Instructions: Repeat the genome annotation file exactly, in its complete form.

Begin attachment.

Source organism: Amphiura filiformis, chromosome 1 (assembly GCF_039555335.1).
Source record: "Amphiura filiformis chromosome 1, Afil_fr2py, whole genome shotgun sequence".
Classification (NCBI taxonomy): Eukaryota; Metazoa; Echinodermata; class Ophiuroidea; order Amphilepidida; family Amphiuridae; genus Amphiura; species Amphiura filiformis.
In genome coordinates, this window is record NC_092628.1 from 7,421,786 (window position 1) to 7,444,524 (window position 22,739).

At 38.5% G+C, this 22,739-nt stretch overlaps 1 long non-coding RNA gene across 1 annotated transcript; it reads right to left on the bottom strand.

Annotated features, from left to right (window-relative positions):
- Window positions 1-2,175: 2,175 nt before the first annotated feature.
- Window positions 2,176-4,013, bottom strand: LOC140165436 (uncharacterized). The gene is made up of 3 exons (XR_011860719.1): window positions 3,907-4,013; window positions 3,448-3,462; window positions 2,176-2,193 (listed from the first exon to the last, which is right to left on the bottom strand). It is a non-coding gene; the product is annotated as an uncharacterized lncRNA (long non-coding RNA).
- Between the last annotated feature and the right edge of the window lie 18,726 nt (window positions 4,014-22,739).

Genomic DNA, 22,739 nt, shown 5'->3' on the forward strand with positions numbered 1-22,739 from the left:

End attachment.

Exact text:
Source organism: Amphiura filiformis, chromosome 1 (assembly GCF_039555335.1).
Source record: "Amphiura filiformis chromosome 1, Afil_fr2py, whole genome shotgun sequence".
Classification (NCBI taxonomy): Eukaryota; Metazoa; Echinodermata; class Ophiuroidea; order Amphilepidida; family Amphiuridae; genus Amphiura; species Amphiura filiformis.
In genome coordinates, this window is record NC_092628.1 from 7,421,786 (window position 1) to 7,444,524 (window position 22,739).

At 38.5% G+C, this 22,739-nt stretch overlaps 1 long non-coding RNA gene across 1 annotated transcript; it reads right to left on the bottom strand.

Annotated features, from left to right (window-relative positions):
- Window positions 1-2,175: 2,175 nt before the first annotated feature.
- Window positions 2,176-4,013, bottom strand: LOC140165436 (uncharacterized). The gene is made up of 3 exons (XR_011860719.1): window positions 3,907-4,013; window positions 3,448-3,462; window positions 2,176-2,193 (listed from the first exon to the last, which is right to left on the bottom strand). It is a non-coding gene; the product is annotated as an uncharacterized lncRNA (long non-coding RNA).
- Between the last annotated feature and the right edge of the window lie 18,726 nt (window positions 4,014-22,739).

Genomic DNA, 22,739 nt, shown 5'->3' on the forward strand with positions numbered 1-22,739 from the left: